She returned her gaze to him more carefully, allowing her inscription-granted-sight to adjust.

Terry was a deep reservoir of power, and that power coursed through him like a force of nature.

Even so, it didn’t have an underlying color behind the power. He’s not of an Archon rank, somehow. So, the progression wasn’t just about a quantity of power, then…

She looked through the maelstrom within Terry. She couldn’t see a source for that raw power; like all arcanous creatures, he lacked a gate. He’ll run out, eventually. She gave him a long look. “You have to refill you power, somehow… You said you don’t need to come to a place like this… Are you capable of converting food into power?”

After another moment, Terry bobbed a hesitant nod.

She gestured towards the spring of lightning power, below. “But the magics, themselves, were granted to you by a place like that?”

Another bob, firmer this time.

“What would a dimensional well, even look like?”

He laid his head down back on his own back, closing his eyes.

“Fair enough. You can’t really describe it, can you.” She felt herself grin tiredly. “This probably isn’t the best place to rest.” She looked again, frowning. “There are a lot of these, throughout the wilds, aren’t there.”

Even though it hadn’t been a question, Terry bobbed a nod, standing and moving over beside her.

“Well, that helps explain why I’ve never seen a gate within arcanous creatures.” The beasts could draw on their own strength to power the workings, but these wells were likely the source of what amounted to natural, internal inscribings. With no need for re-inscription…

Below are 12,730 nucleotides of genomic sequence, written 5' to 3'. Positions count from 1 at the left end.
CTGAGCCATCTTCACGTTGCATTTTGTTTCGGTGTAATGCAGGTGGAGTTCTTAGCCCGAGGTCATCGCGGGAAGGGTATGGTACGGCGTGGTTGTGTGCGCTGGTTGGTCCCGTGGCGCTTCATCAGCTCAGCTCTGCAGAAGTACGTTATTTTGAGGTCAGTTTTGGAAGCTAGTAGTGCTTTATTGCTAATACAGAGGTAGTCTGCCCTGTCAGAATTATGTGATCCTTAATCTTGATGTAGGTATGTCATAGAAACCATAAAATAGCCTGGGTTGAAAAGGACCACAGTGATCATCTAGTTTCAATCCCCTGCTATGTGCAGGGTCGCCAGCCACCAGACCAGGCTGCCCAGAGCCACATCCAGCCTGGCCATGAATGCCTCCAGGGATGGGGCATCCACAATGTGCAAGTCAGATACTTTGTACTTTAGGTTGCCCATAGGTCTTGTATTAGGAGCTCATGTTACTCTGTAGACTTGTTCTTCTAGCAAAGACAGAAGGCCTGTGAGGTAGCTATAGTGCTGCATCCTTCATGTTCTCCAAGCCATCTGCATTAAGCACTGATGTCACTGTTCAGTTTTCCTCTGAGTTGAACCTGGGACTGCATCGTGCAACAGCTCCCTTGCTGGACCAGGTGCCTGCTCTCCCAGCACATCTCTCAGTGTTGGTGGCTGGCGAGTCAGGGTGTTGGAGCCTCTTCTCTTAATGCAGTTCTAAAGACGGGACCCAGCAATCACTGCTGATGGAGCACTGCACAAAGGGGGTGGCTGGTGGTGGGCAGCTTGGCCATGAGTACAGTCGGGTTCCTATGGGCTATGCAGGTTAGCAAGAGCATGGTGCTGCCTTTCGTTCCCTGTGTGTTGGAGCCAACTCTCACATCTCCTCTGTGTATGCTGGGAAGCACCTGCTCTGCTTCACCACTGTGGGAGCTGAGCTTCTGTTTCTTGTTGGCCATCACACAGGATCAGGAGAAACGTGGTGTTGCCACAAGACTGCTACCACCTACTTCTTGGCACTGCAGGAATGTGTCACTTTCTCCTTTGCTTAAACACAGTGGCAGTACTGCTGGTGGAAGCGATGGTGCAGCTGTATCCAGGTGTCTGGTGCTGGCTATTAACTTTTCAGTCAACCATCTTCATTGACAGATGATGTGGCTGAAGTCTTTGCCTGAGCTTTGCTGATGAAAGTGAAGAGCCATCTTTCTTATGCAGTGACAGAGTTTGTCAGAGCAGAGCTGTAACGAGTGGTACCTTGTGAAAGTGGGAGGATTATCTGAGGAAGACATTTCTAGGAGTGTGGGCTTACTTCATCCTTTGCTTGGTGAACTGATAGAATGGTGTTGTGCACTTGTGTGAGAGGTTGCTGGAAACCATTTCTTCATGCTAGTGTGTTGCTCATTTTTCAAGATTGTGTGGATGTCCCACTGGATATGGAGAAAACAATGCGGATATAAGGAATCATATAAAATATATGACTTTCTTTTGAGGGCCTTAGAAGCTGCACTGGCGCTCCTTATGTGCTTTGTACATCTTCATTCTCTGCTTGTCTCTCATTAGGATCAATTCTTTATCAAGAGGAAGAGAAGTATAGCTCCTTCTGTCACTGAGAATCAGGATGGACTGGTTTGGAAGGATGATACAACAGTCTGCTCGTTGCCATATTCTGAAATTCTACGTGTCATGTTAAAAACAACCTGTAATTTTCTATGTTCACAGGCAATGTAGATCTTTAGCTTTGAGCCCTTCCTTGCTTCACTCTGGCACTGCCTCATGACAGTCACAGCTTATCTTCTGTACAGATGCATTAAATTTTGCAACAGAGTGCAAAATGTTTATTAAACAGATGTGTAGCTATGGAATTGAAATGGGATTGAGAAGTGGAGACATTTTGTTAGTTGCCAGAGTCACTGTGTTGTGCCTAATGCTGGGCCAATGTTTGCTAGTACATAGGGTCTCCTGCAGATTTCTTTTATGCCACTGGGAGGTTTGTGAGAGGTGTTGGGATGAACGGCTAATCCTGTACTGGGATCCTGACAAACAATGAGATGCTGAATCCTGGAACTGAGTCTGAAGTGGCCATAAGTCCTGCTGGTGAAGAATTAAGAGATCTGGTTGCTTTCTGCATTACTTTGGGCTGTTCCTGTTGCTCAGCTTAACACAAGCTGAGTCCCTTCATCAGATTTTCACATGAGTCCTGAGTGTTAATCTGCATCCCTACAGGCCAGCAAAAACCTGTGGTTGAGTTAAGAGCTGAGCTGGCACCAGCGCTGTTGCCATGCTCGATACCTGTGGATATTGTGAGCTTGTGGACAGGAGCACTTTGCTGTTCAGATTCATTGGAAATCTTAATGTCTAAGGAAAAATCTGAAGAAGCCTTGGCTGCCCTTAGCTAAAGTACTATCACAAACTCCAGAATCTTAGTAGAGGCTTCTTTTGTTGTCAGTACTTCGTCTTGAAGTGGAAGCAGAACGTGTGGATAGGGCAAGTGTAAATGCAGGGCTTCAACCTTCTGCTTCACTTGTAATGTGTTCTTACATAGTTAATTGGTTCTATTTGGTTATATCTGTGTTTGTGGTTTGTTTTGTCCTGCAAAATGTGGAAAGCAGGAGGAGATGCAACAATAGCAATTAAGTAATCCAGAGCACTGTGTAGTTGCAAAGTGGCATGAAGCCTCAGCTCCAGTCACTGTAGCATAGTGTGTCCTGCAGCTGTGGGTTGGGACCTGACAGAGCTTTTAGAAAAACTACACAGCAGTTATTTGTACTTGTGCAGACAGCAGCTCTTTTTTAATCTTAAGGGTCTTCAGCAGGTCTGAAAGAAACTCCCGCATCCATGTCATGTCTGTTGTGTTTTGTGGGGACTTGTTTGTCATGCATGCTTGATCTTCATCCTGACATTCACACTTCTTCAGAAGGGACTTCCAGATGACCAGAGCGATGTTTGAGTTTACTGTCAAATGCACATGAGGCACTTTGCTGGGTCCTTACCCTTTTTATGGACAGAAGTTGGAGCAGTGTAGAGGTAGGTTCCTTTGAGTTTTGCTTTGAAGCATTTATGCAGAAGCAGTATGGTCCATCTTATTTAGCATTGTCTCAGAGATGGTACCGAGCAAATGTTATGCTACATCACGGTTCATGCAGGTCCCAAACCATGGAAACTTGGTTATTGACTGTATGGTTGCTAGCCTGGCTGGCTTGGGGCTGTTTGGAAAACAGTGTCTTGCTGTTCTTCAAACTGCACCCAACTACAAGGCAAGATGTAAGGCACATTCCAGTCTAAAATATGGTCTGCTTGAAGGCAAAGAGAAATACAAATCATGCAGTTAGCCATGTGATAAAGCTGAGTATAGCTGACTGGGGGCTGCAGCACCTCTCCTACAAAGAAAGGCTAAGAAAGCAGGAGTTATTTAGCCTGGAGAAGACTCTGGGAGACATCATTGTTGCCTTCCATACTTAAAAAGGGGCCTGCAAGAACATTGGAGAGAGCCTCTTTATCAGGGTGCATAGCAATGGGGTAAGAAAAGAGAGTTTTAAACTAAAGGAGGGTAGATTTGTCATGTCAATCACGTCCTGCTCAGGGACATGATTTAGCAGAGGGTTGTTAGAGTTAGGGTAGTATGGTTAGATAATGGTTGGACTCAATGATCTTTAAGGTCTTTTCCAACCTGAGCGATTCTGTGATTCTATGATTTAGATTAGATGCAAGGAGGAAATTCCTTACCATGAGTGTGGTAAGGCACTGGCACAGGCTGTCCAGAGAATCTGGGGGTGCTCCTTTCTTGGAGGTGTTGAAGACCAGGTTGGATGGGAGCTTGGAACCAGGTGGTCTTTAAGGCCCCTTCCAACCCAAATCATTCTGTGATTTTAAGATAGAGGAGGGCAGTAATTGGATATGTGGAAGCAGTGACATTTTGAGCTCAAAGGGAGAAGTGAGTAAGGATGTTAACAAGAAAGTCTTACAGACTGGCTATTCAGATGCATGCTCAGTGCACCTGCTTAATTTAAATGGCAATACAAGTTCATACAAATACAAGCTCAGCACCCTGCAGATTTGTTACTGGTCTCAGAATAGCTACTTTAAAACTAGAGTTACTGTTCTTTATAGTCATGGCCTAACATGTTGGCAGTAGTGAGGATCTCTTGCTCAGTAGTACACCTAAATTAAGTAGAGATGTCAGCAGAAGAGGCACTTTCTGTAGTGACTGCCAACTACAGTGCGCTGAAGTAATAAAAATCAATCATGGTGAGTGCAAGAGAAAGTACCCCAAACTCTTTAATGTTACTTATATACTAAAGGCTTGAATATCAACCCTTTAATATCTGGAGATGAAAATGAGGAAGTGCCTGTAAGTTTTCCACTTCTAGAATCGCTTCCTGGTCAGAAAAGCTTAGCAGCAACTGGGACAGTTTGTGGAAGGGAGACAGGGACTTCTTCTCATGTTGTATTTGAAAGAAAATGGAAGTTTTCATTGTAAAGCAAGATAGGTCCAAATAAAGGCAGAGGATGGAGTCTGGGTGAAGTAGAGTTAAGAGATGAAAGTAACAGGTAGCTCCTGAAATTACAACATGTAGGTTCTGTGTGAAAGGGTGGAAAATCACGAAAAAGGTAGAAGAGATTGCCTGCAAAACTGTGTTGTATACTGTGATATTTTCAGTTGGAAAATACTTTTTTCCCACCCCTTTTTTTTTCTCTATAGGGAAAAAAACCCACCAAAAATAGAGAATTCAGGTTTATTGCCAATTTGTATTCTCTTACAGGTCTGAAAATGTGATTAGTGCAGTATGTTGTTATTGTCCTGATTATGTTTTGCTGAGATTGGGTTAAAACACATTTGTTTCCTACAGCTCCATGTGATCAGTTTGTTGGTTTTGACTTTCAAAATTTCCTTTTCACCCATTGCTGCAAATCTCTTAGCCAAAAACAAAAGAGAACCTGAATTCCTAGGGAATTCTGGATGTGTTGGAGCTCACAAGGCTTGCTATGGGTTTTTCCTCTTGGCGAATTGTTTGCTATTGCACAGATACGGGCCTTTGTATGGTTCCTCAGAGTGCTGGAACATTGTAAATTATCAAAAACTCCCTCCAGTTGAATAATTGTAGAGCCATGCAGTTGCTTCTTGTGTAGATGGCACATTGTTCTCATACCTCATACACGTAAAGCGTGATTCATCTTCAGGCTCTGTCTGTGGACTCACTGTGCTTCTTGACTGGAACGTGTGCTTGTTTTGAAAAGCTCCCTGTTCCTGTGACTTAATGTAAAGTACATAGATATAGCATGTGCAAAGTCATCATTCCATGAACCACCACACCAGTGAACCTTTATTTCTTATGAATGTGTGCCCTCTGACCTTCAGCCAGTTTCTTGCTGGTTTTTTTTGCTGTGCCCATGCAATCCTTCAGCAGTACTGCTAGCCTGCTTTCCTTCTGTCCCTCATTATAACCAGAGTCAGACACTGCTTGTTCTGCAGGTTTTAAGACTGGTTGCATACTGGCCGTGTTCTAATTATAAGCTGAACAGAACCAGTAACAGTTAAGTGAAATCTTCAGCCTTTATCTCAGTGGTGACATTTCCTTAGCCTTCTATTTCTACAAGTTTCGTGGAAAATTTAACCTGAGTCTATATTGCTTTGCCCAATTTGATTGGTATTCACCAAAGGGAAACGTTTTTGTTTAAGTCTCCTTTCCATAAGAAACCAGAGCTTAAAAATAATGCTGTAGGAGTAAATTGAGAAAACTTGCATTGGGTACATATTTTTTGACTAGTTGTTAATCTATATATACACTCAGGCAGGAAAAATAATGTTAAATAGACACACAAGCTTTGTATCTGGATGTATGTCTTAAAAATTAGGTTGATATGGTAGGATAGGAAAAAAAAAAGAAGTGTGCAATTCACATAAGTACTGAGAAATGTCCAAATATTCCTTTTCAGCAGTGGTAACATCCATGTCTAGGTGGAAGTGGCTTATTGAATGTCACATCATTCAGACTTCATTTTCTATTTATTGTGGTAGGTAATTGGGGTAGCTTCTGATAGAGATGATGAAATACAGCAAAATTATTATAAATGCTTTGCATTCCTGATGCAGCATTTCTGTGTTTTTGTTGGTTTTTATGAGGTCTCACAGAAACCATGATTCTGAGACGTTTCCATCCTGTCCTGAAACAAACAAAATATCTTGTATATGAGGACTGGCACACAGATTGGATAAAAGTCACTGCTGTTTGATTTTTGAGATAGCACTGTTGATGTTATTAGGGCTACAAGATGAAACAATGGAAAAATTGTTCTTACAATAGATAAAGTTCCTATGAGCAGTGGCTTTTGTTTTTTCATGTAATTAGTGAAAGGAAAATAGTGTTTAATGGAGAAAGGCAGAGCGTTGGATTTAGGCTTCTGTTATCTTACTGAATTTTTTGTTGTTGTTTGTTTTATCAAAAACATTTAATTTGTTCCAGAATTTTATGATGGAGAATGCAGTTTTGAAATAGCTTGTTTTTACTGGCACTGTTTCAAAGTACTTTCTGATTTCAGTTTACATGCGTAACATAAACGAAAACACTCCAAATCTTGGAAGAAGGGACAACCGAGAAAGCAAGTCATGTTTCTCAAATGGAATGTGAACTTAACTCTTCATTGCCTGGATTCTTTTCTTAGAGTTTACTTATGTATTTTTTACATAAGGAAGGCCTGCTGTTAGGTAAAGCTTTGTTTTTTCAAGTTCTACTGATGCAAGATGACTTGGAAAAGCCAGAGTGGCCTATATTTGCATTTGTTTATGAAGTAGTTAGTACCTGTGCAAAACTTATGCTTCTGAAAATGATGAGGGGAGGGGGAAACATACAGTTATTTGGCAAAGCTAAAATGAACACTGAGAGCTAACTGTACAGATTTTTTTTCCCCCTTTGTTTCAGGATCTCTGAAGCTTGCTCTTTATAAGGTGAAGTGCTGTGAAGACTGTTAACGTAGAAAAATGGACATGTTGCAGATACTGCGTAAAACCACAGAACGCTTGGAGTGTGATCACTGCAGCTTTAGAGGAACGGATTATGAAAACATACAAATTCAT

She had a passing desire to walk down there, and get the natural inscriptions herself, but she squashed that as the foolishness it was.

“The ancients must have known about these.” She sighed. “They must not work on people.”

She gave another long look at the glowing valley, unable to shake how closely the fount resembled a Mage’s gate, to her mage-sight. What are you? She’d have to ask Trent…or Holly. Someone will know.

She climbed back up onto Terry and settled in, deep in thought.

In this way, she passed what remained of the night.

With her weight, and their down-sloping path, Terry could not go at top speed. So, as dawn broke across the wilds just more than an hour later, Tala and Terry were only about half-way back to the caravan’s campsite, assuming Tala’s estimates were correct.

How far did those stupid raven things carry me? Seems like it was more distance than from Bandfast to Alefast…

She was no longer able to focus well enough to keep fully awake, and Terry seemed to have sensed that.

I wonder why the caravans are so slow… She yawned. She remembered something about increased mass, or increased speed, drew attention? Something like that. She shook her head. It was hardly important at the moment.

Thus, as the first light of a new day bathed the autumn landscape, Terry stopped beside a short cliff. Above them, a tree arched out over the drop, and below the tree a small alcove was visible among the roots.